It’s so seldom I get to say this (in fact, to be honest, this is the first time I have)–a friend of mine has just published a book: R.J. Jamison’s Grayson Hall: A Hard Act to Follow.
Grayson Hall was probably best known for her work on Dark Shadows and her role in John Huston’s Night of the Iguana, but she was also a noted theatre actress who appeared on and off Broadway. She’s enjoyed quite the cult following for a number of decades. She also had a rather interesting life. The book is well-researched and highly readable–and I’m not just saying that because I know the author.
Also read Geraldine Brooks‘ March. She took Mr. March from Little Women and created a story around him. This book focuses on his travels in the ante-bellum South and then his adventures with the army during the Civil War. As well-written as it is, I really didn’t care for the book.
What Brooks came up for March as far as backstory seems quite plausible, but really…
I thought Mr. March was an annoying prig when I read Little Women and by the end of Brooks’ novel, I thought he was a really annoying prig.
Insomnia is an annoying thing to have. Last night, I fell asleep at the old lady hour of 9:30, missing the last half of Blow Out. Yes, I know it’s trash and possesses no redeeming qualities, but I don’t care. I have dropped two reality based shows from my line-up count ‘em two and I haven’t added any more. But I digress. I woke up at 2:30 AM too awake to get the sleep I needed, but too tired to do anything productive. Been there, done that, more times than I care to admit. My usual prescription is TV and Sudoku puzzles. Unfortunately 2:30 AM also means there are umpteen million channels with nothing but infomercials. My two choices were Her Twelve Men and Donnie Darko neither of which I had ever seen and both of which were already in progress.
Her Twelve Men was a programmer featuring Greer Garson in her last film for MGM. I think they’d hired Deborah Kerr (another elegant English redhead) by then and Hollywood has never been kind to older leading ladies. Garson’s a widow looking for a new direction in life. She becomes a teacher at a boys’ boarding school headed up by Richard Haydn (if you’re too lazy to click, he was the theatrical agent in The Sound of Music). The redoubtable Robert Ryan is the cynical co-teacher and love interest. Schmaltzy and largely forgettable, but I couldn’t help watching. Robert Ryan has that effect on me.
Donnie Darko was an altogether different kettle of fish. I suspect it would have helped if I’d been completely awake, seeing the film in its entirety, and without commercials. But I wasn’t. Jake Gyllenhaal is the lead. I guess troubled teen may be the closest I can come to the character. Whether he’s schizophrenic or whether his visions are real is unclear. But he’s seeing something, namely an evil looking giant rabbit named Frank. There’s a mess of stuff in there about time travel and alternate realities, but between Bravo’s cuts and my switching between this and the Greer Garson flick, I couldn’t make heads or tails out of it. I’ll add it to the list of DVDs to watch.
Dan Curtis passed away this week. I have a love/hate reaction to his work. On the one hand, he was the driving force behind one of the more interesting and creative soaps ever produced, Dark Shadows. On the other hand, he apparently didn’t have the strongest handle on the soap opera format. In the long run, I suspect that contributed to the show’s demise. All that said, he was a creative man and he will be missed.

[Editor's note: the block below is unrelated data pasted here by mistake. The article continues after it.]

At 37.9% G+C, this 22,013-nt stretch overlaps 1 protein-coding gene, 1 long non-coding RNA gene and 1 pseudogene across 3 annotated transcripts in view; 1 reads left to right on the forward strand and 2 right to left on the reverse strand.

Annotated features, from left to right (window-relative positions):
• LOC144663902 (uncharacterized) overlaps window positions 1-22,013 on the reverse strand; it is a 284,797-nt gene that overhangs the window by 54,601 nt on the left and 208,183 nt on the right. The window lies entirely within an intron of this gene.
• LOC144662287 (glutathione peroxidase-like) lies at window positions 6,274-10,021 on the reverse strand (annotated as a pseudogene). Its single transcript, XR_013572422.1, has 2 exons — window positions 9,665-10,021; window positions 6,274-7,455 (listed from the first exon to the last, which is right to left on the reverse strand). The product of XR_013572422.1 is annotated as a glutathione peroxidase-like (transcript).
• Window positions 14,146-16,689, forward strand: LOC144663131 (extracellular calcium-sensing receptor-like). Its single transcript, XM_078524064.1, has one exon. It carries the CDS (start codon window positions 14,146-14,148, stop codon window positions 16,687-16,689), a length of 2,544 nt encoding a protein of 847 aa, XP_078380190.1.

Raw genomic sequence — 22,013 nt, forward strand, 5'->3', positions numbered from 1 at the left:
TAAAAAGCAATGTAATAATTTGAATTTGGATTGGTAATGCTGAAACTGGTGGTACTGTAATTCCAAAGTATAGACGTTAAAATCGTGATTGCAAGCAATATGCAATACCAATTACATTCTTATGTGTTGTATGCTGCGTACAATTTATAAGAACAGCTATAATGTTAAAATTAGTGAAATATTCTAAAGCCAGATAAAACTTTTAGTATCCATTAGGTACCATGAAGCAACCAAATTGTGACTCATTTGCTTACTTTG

Took my own sweet time getting up on Sunday. Made myself some coffee and a bagel and spent the morning in bed devouring two gothic novels I’ve been meaning to read for ages.
There’s this writer, Francis Swann, who wrote some of my favorite episodes of Dark Shadows and a couple of years ago, I did a little research on him. He had an interesting if predictable career. Started out with a hit Broadway play, ended up in Hollywood writing screenplays that gradually went from A-pictures to B-pictures. Then he wrote a number of soft gothics and eventually wound up his career by writing for Dark Shadows.
Anyhow, I started out with a number called The Brass Key. Sweet young thing [SYT] goes to her father’s hometown of Seco, Maine with the mission of connecting up with her newfound relatives and also of clearing her father’s name. Unfortunately for her, her grandfather, who runs the town claims that she’s a gold digger and that her father never existed. Whole town seems to be against her. Weird things happen. Some local color. Things go bump in the night. Eventually all is resolved.
Second one was decidely inferior. The cover proclaims that You’ll Hang My Love is soon to be a major motion picture, but I can’t find any trace of that. It’s co-written to boot. Premise isn’t too bad, but the execution is . . . well, let’s just say this is pretty awful. Set in a small village in England, but there’s absolutely no attempt at establishing an English voice for any of the characters or for that matter there’s no attempt at authenticity whatsoever. Anyhow, the SYT in this one is waffling about getting married and is spending time with her grandfather. Turns out that when she was a kid, she possibly witnessed an awful tragedy involving a drowning. Things start getting weird with the mother of the drowning victim real fast.
Still, there are worse ways to spend a morning…